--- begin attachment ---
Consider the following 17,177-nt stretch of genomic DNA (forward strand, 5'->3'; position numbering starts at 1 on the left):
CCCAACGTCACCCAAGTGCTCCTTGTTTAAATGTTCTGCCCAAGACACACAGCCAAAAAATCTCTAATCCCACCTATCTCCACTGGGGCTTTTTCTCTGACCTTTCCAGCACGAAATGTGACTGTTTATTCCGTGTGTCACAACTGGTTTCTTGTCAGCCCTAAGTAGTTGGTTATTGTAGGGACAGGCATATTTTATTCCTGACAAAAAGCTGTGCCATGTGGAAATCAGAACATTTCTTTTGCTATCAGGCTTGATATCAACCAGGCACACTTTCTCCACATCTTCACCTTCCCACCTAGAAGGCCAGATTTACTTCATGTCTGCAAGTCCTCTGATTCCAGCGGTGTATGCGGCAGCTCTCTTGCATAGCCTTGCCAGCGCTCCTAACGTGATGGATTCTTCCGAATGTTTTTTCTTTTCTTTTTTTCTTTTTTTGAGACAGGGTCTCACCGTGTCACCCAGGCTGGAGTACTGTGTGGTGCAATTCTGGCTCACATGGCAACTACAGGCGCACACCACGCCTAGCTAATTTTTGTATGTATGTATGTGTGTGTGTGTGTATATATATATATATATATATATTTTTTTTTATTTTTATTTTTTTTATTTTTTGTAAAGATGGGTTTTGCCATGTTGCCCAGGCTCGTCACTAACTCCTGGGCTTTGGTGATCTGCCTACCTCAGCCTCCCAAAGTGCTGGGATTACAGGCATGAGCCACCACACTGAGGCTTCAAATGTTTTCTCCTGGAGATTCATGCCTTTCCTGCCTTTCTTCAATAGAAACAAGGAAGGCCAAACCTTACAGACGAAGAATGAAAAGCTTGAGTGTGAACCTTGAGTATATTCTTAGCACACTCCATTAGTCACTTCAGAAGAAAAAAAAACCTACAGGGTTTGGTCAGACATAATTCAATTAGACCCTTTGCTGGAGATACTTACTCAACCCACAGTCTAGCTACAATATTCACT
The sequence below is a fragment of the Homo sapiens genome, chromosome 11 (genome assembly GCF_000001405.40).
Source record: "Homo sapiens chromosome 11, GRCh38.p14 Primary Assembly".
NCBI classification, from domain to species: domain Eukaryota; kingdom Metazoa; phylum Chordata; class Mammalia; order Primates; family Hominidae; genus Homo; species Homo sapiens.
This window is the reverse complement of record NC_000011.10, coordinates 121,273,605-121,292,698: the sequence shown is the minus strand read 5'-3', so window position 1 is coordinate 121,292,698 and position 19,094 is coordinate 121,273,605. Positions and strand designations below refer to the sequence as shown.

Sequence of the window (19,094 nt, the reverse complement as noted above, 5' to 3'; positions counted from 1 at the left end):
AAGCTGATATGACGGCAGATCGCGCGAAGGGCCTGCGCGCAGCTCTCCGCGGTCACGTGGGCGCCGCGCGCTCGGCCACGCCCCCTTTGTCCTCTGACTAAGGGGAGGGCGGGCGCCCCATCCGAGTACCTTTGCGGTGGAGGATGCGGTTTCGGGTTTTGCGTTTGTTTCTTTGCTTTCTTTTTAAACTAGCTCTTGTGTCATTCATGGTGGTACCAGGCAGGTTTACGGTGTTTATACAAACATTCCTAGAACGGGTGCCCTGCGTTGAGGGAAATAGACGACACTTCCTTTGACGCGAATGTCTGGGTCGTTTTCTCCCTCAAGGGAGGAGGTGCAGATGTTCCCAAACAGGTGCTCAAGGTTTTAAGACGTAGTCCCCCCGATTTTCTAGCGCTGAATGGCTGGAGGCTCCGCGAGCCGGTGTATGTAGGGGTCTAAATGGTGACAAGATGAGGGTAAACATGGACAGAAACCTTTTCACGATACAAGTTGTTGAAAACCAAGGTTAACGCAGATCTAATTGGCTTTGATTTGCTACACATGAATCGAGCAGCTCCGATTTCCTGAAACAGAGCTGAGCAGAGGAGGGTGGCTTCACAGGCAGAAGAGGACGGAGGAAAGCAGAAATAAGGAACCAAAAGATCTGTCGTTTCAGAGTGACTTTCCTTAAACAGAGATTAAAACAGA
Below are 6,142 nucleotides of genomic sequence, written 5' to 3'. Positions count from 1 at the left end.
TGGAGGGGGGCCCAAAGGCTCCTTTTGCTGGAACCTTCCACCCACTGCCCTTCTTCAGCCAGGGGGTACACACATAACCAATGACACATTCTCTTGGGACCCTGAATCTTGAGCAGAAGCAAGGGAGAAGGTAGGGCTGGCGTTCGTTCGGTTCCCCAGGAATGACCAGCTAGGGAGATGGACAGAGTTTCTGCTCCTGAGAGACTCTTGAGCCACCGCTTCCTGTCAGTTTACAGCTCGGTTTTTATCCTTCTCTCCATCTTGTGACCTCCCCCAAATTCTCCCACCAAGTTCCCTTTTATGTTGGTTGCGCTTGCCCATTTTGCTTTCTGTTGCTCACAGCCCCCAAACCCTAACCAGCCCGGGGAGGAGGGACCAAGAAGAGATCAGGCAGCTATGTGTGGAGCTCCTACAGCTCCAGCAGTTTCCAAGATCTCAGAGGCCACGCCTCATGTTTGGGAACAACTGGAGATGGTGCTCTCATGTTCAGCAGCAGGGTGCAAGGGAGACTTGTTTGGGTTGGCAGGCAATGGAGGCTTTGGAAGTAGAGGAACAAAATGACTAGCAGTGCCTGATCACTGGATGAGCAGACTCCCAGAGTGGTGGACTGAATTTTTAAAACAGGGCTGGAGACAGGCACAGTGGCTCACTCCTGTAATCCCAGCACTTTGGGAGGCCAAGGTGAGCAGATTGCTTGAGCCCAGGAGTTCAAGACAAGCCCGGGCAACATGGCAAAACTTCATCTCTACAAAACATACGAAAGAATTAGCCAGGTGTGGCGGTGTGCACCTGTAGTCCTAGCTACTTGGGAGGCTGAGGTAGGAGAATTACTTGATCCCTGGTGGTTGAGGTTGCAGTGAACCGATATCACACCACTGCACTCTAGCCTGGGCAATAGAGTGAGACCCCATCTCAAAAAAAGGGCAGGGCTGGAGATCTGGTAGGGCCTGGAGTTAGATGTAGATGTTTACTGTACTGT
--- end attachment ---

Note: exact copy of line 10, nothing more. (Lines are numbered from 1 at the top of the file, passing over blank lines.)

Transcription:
TGGAGGGGGGCCCAAAGGCTCCTTTTGCTGGAACCTTCCACCCACTGCCCTTCTTCAGCCAGGGGGTACACACATAACCAATGACACATTCTCTTGGGACCCTGAATCTTGAGCAGAAGCAAGGGAGAAGGTAGGGCTGGCGTTCGTTCGGTTCCCCAGGAATGACCAGCTAGGGAGATGGACAGAGTTTCTGCTCCTGAGAGACTCTTGAGCCACCGCTTCCTGTCAGTTTACAGCTCGGTTTTTATCCTTCTCTCCATCTTGTGACCTCCCCCAAATTCTCCCACCAAGTTCCCTTTTATGTTGGTTGCGCTTGCCCATTTTGCTTTCTGTTGCTCACAGCCCCCAAACCCTAACCAGCCCGGGGAGGAGGGACCAAGAAGAGATCAGGCAGCTATGTGTGGAGCTCCTACAGCTCCAGCAGTTTCCAAGATCTCAGAGGCCACGCCTCATGTTTGGGAACAACTGGAGATGGTGCTCTCATGTTCAGCAGCAGGGTGCAAGGGAGACTTGTTTGGGTTGGCAGGCAATGGAGGCTTTGGAAGTAGAGGAACAAAATGACTAGCAGTGCCTGATCACTGGATGAGCAGACTCCCAGAGTGGTGGACTGAATTTTTAAAACAGGGCTGGAGACAGGCACAGTGGCTCACTCCTGTAATCCCAGCACTTTGGGAGGCCAAGGTGAGCAGATTGCTTGAGCCCAGGAGTTCAAGACAAGCCCGGGCAACATGGCAAAACTTCATCTCTACAAAACATACGAAAGAATTAGCCAGGTGTGGCGGTGTGCACCTGTAGTCCTAGCTACTTGGGAGGCTGAGGTAGGAGAATTACTTGATCCCTGGTGGTTGAGGTTGCAGTGAACCGATATCACACCACTGCACTCTAGCCTGGGCAATAGAGTGAGACCCCATCTCAAAAAAAGGGCAGGGCTGGAGATCTGGTAGGGCCTGGAGTTAGATGTAGATGTTTACTGTACTGT